by Gulf Coast Soccer Club
Coaches Code of Conduct and Policies


This Code of Conduct and Policies applies to all regular season games, area tournament games and practices. Any person found to be in violation of the Code of Conduct or the spirit of the Code of Conduct; will be held accountable by the penalties outlined below.

We want to ensure that games are fair, positive and enjoyable experiences for all of the children and adults involved. A soccer game should be friendly and unifying – a spirited social and athletic occasion for players, coaches, referees and spectators. To clarify expectations of coach conduct, we jointly expect

All coaches are expected to conform to this code of conduct.

¢Before, during and after the game, be an example of dignity, patience and positive spirit.
¢Before a game, introduce yourself to the opposing coach and to the referee.
¢During the game, you are responsible for the sportsmanship of your players. If one of your players is disrespectful, irresponsible or overly aggressive, take the player out of the game at least long enough for him/her to calm down.
¢During the game, you are also responsible for the conduct of the parents of your players.It is imperative to explain acceptable player and parent behavior in a preseason meeting.
¢Encourage them to applaud and cheer for good plays by either team. Discourage them and you may need to be forceful and direct from yelling at players and the referee.
¢During the game, you are also responsible for the conduct of spectators rooting for your team.
¢Treat the referees with respect, not matter what the call. During the game, do not address the referee at all. If you have an issue with any actions of a referee, seek the assistance of the Board member on the premises. Gulf Coast Soccer Club ensures that a Board Member is present at every game.
¢After the game, thank the referee and ask your players to do the same.
¢Coach clean, skillful, honest and sportsmanlike soccer by stressing playing hard and developing the individual player’s skills, not winning at all costs.
¢Help maintain a climate of enjoyment among spectators by stopping negative remarks and/or harassment of players, referees and other spectators. If you are not able to accomplish this in a civil manner, locate a board member to address the issue for you. Do not address these concerns as they apply to the opposing team. Find a board member and they will address the issue.
¢In dealing with team members, maximize praise and minimize criticism. Make corrections slowly and calmly in a manner tailored to the individual.
¢Coach talented and non-talented players with equal vigor. Allow players more than their required minimum playing time. Division IV and Division III players shall participate in every game for at least one-half of the game. There shall be no exceptions to this rule except for player misconduct on the field or at practice. If player misconduct results in a player not playing 50% of any game, the coach must notify the Director of Coaching, the parents, the opposing coach and the referee. In this division, no player may be penalized for not attending a practice or arriving late at a practice. The children in this age division cannot drive and rely on the adults to provide their transportation. The Club is not in the practice of punishing the children for events that are entirely within the control of the adults. Coaches who violate this rule may lose all coaching privileges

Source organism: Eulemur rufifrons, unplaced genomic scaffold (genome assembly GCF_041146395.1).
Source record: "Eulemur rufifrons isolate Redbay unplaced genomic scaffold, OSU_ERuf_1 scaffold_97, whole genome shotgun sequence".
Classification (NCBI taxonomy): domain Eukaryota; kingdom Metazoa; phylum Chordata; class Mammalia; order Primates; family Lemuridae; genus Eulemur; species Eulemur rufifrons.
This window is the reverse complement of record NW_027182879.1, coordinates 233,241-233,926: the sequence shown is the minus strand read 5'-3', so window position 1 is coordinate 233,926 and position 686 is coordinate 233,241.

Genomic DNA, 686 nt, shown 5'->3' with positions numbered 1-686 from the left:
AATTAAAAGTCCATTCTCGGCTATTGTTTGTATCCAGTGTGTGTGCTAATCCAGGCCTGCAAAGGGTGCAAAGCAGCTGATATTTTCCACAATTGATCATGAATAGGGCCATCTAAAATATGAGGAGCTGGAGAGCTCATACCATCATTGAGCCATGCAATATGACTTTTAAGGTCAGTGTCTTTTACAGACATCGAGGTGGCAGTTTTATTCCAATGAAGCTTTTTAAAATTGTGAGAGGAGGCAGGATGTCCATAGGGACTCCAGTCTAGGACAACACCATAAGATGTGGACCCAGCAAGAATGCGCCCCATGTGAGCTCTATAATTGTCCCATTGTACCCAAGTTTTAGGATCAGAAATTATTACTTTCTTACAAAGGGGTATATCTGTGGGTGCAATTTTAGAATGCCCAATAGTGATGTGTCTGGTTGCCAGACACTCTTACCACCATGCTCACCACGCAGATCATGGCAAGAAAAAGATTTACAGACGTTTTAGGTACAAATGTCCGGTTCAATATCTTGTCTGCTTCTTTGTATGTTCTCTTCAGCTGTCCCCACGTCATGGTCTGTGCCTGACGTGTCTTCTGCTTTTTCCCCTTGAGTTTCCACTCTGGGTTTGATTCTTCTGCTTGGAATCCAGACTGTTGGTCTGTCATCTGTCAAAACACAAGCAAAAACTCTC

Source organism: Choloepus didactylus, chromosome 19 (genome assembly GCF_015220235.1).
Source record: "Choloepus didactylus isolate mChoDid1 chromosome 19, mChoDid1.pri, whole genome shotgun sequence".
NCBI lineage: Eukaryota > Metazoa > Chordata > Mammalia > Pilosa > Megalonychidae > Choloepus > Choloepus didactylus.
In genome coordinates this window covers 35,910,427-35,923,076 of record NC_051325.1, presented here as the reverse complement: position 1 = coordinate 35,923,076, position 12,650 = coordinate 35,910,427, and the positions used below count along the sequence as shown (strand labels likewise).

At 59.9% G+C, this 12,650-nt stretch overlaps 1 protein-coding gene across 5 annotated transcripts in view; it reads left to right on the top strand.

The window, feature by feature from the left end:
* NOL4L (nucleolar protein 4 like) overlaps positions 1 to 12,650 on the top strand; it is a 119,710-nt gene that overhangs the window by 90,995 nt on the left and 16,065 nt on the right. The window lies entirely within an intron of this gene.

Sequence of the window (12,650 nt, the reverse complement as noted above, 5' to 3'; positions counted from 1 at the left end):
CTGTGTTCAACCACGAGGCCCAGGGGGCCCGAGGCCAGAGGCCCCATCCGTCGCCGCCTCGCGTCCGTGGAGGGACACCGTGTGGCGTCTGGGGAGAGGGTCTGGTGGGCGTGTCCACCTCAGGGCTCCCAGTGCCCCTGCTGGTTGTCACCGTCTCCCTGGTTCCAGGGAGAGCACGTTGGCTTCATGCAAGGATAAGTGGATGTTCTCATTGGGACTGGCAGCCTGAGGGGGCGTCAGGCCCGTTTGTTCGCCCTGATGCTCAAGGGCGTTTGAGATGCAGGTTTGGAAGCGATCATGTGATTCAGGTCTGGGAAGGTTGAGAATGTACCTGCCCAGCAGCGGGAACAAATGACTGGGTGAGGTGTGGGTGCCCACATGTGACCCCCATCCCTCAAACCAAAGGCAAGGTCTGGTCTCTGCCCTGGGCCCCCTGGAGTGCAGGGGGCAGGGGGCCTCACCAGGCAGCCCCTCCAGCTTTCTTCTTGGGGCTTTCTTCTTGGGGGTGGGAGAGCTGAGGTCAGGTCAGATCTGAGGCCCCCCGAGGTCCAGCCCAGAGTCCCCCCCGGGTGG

¢Minimize coaching from the sidelines during the games. Screaming during the game accomplished nothing.
¢Players and Coaches will occupy one side of the playing field. Spectators will occupy the opposite side of the field directly across from their team.
¢Coaches will stay within the technical area (white coaches’ box) in front of their bench. Coaches will not wonder up and down the side line.
¢No adults are allowed on the field during the playing of the game. A coach may bring to the attention of the referee an injury or a problem with a player in a respectful manner.
¢No adults or spectators are allowed behind any goal for any reason except to replace a ball that has left the field of play.
We stress two points:

Referees – especially young and inexperienced ones – are like your players and yourself, in that they need time to develop. You can play an important role in helping them to improve by letting them concentrate on the game. You can help by encouraging them, by accepting their inevitable, occasional mistakes and by offering constructive post-game comments. On the other hand, you could discourage and demoralize the referees by criticizing their decisions, by verbally abusing them and inciting – or even accepting – your own players’ overly aggressive behavior.

Your example is powerful, for better or worse. If you insist on fair play, if you concentrate on your players’ enjoyment of the game and their overall, long term development, and if you support the referee, your players and their parents will notice. If you encourage (or allow) your players to play outside the rules, if you’re overly concerned about results, and if you criticize the referee harshly, your players and their parents will also notice. Think about what you’re doing during a game! Uphold the Spirit of the Game! If you follow the expectations described above, the spirit of the game will be alive and well in Massachusetts and will grow, along with the enjoyment of all. Coaches who don’t follow the expectations described above will be disciplined or removed


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